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October 8, 2019 at 04:07 AM · Of course this is the case. Mutter knew this, because she knew this was against the law, her rights were being violated and her reputation was at risk. Martin also knew this. I read a lot about this incident, and until Mutter spoke out, I was stunned about how little of the reporting and commenting concerned the legal and financial ramifications, which are considerable. Half of it seemed to be about whether it was ok to "snap photos" at concerts, and whether the classical music scene had become too uptight. The more educated half simply wondered why it wasn't "OK" to hold up their cell phones at Anne-Sophie Mutter's concerts (and- the part left unsaid- just post her performance on YouTube the next day.). Professional musicians used to get significant royalty checks from recordings. We no longer do. Teachers used to have no problem whatsoever getting their students to purchase recordings (as, like, with money--not on YouTube!). I speak from experience, as a union symphony orchestra musician of 2 1/2 decades (Hi, Laurie!) and a current Suzuki teacher of over 2 decades! Let's hold the line on PIRATING, which is what holding up cellphones at concerts is! Have your students buy real recordings, and go to concerts!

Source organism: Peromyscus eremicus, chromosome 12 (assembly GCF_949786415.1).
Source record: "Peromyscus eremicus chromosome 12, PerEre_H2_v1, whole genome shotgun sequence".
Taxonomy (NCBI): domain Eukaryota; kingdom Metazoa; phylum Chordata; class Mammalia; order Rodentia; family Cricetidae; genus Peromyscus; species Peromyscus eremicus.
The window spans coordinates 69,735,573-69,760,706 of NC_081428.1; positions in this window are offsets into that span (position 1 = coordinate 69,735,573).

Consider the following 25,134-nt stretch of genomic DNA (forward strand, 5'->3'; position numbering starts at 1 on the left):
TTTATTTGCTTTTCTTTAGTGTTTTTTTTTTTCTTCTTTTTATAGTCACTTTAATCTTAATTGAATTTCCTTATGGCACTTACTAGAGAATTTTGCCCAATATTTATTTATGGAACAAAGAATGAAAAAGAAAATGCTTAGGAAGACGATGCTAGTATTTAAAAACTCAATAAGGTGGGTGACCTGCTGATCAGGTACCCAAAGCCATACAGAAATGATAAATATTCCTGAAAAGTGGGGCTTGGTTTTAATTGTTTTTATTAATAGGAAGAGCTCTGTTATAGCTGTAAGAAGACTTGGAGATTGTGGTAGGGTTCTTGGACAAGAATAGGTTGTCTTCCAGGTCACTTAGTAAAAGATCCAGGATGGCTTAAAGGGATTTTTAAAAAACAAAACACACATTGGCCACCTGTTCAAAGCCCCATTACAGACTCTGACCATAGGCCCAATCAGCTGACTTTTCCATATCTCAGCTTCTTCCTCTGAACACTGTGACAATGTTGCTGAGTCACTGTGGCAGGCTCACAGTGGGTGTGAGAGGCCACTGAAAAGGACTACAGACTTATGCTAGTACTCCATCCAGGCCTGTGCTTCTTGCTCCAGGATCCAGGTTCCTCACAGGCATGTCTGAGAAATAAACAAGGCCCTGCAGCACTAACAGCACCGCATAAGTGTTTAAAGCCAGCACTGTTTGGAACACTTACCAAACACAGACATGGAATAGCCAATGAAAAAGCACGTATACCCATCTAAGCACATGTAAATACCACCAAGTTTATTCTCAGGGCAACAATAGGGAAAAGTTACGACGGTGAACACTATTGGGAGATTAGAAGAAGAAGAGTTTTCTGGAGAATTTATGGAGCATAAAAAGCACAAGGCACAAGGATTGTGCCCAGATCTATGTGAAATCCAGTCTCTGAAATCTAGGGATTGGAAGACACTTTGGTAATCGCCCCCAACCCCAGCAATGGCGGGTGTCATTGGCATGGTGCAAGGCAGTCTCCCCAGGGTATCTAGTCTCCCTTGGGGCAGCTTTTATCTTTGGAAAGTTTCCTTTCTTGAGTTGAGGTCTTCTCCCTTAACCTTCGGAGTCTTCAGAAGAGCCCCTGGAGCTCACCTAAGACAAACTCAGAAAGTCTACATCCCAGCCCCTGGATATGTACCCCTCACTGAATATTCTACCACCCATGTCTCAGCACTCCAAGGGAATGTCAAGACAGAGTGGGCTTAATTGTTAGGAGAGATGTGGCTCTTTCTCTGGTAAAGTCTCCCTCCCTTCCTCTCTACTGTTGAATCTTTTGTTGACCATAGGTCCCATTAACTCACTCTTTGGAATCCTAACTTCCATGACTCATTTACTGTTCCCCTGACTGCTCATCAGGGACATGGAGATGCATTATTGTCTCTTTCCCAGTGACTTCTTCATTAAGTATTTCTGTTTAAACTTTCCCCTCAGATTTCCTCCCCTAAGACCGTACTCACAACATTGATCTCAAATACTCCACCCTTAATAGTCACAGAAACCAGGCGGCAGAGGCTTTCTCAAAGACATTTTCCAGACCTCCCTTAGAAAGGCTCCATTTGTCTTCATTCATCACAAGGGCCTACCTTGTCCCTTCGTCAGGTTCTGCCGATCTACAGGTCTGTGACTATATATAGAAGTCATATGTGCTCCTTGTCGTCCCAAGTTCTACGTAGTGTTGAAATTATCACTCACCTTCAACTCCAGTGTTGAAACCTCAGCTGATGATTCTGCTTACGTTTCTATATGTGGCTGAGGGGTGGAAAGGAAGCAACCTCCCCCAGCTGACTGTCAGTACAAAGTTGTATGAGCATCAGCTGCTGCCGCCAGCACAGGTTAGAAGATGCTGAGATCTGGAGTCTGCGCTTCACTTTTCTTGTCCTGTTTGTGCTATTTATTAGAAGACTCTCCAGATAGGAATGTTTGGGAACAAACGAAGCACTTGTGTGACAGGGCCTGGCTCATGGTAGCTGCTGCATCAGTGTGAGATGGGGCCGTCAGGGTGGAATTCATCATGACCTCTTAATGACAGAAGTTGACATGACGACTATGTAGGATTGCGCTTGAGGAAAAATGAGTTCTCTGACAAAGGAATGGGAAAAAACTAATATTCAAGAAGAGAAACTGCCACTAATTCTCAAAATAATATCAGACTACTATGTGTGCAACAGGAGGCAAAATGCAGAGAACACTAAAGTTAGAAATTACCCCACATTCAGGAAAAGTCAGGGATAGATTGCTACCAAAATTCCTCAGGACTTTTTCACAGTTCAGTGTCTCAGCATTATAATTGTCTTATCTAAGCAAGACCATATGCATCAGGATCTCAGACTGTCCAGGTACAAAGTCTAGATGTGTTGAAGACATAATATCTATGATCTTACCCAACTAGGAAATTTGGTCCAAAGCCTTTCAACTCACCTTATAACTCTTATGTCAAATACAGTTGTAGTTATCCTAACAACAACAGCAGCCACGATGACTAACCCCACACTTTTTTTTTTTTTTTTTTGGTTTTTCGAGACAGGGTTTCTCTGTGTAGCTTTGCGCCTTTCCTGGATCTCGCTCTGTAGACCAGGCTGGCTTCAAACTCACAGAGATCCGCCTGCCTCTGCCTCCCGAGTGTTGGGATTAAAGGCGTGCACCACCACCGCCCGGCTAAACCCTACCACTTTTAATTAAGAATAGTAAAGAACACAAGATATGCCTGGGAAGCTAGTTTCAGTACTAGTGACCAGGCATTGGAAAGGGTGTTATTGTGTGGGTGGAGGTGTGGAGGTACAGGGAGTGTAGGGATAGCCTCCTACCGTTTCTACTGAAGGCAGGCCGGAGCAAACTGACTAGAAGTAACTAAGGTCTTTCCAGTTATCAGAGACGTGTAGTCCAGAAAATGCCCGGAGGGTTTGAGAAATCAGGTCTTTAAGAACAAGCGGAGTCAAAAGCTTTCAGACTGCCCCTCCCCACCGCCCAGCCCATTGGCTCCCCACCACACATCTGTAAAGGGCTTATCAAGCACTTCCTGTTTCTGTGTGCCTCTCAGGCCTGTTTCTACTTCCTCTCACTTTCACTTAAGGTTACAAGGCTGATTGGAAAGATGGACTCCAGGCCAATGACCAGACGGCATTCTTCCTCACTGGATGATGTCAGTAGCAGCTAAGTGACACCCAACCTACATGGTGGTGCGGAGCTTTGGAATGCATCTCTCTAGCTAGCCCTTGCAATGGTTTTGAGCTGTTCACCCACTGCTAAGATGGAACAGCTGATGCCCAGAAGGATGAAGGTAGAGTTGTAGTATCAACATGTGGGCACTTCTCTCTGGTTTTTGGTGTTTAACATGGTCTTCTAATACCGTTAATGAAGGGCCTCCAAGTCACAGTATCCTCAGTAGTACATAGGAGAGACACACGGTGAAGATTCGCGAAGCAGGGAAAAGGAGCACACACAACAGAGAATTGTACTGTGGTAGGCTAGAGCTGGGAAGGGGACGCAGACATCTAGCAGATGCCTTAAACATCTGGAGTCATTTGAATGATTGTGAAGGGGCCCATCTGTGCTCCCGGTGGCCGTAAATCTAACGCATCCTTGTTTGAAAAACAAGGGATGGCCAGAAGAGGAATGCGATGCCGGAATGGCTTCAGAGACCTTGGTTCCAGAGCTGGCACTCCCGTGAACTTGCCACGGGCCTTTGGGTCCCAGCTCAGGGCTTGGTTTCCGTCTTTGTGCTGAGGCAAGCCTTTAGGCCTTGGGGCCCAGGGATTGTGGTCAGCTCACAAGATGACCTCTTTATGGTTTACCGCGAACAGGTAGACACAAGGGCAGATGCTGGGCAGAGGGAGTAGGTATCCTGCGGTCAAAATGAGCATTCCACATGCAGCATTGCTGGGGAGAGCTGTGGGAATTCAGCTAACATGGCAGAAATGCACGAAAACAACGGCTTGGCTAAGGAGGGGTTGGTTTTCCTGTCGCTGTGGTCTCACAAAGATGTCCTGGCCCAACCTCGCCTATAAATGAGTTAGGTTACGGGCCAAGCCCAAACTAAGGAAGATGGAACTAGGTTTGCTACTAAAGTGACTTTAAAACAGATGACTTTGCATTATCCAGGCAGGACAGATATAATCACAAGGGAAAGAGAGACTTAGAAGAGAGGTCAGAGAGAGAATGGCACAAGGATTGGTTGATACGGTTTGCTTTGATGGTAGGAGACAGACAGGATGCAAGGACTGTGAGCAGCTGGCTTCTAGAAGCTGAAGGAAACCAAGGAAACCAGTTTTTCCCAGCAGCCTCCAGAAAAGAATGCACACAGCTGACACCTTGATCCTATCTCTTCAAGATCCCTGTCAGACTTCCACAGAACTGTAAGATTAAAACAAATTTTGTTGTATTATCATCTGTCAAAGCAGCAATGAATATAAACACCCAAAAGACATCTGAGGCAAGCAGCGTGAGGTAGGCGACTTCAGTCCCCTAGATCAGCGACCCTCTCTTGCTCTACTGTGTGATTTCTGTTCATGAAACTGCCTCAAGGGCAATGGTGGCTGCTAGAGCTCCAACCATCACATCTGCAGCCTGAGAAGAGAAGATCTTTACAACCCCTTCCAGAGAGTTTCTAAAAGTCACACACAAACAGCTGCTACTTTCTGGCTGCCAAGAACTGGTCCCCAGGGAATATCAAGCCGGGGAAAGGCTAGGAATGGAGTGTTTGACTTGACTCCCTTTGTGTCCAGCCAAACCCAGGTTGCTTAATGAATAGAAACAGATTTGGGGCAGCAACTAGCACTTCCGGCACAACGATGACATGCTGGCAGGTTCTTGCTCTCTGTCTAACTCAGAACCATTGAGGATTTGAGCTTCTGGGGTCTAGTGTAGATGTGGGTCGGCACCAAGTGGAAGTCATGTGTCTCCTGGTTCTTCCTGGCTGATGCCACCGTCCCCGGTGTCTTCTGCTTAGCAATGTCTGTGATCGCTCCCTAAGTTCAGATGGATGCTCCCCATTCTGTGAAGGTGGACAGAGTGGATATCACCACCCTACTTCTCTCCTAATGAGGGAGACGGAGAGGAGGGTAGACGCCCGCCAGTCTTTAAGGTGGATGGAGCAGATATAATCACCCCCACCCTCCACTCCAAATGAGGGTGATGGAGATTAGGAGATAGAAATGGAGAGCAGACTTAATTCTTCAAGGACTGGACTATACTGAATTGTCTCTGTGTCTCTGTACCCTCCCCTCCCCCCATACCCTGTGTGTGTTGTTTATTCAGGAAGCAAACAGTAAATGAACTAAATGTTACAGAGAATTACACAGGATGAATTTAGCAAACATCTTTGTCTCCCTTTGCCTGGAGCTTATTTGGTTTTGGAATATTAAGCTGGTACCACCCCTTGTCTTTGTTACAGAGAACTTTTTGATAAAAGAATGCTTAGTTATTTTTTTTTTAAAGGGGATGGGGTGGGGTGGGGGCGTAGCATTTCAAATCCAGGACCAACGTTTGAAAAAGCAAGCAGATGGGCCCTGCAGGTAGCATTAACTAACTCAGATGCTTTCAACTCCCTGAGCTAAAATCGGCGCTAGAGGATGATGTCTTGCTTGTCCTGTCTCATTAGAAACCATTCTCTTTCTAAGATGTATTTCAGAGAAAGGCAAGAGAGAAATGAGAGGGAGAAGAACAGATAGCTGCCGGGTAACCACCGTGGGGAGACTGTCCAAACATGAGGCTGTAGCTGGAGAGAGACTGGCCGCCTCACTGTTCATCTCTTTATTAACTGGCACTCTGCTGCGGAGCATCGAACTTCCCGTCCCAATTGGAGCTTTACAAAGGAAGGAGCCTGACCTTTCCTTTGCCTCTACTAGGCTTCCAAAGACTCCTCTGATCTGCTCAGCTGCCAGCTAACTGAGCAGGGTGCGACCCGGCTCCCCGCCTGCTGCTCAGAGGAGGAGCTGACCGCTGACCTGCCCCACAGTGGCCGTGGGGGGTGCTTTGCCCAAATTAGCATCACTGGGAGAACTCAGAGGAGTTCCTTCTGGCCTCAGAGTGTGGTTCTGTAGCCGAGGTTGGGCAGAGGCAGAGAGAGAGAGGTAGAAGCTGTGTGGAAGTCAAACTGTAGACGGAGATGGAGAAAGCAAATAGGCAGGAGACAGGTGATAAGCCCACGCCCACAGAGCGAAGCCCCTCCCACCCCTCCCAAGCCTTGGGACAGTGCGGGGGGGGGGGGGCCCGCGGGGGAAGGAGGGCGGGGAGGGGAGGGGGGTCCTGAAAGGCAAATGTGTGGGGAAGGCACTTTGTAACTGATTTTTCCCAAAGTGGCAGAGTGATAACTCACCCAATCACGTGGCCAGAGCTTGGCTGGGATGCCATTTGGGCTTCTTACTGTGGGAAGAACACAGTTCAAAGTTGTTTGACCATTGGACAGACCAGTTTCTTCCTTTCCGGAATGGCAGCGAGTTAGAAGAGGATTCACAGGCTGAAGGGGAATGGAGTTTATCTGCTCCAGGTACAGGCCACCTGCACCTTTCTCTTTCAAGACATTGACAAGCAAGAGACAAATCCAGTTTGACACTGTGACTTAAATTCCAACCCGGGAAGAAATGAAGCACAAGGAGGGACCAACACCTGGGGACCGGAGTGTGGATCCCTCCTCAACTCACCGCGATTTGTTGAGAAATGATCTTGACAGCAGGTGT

October 8, 2019 at 04:53 AM · ASM is in New York Times! Well done. I think this is the largest positive outcome. Finally, at least readers will know, the classical concerts are exist, ASM is a violinist, that Beethoven wrote a violin concert and it has at least two parts...

It would be interesting to see the statistics in i-tune before and after...

October 8, 2019 at 05:58 AM · I don't see it as primarily a legal issue, more one of ensuring that the performer can give of their best without unnecessary distraction. In cricket we might see play halted on account of apparently trivial issues such as sunlight being reflected from a spectator's watch.

October 8, 2019 at 06:31 AM · She was totally right! Not only on the field of author rights, quality, concentration etc...Can you imagine what would be , for the audience, a concert where every second someone of those 2000 people starts to hold up a phone. When going to a concert I want silence, and the possibility to give over to beauty without being distracted every two seconds by people passing the time filming their experiences instead of living them....

October 8, 2019 at 01:53 PM · Remember when ASM said she was going to retire at 50? I'm so glad she didn't.

October 8, 2019 at 02:47 PM · As a person who only gets to see a concert once every three years, I treasure the opportunity to enjoy it. When audience members hold up their cell phone to record a video, it is frustrating for me as a person of short stature. It is highly inconsiderate if you block the people behind you. It is also distracting to see the cell phone screens of the people around me. So in addition to the issues raised in the article, please be considerate of fellow members of the audience.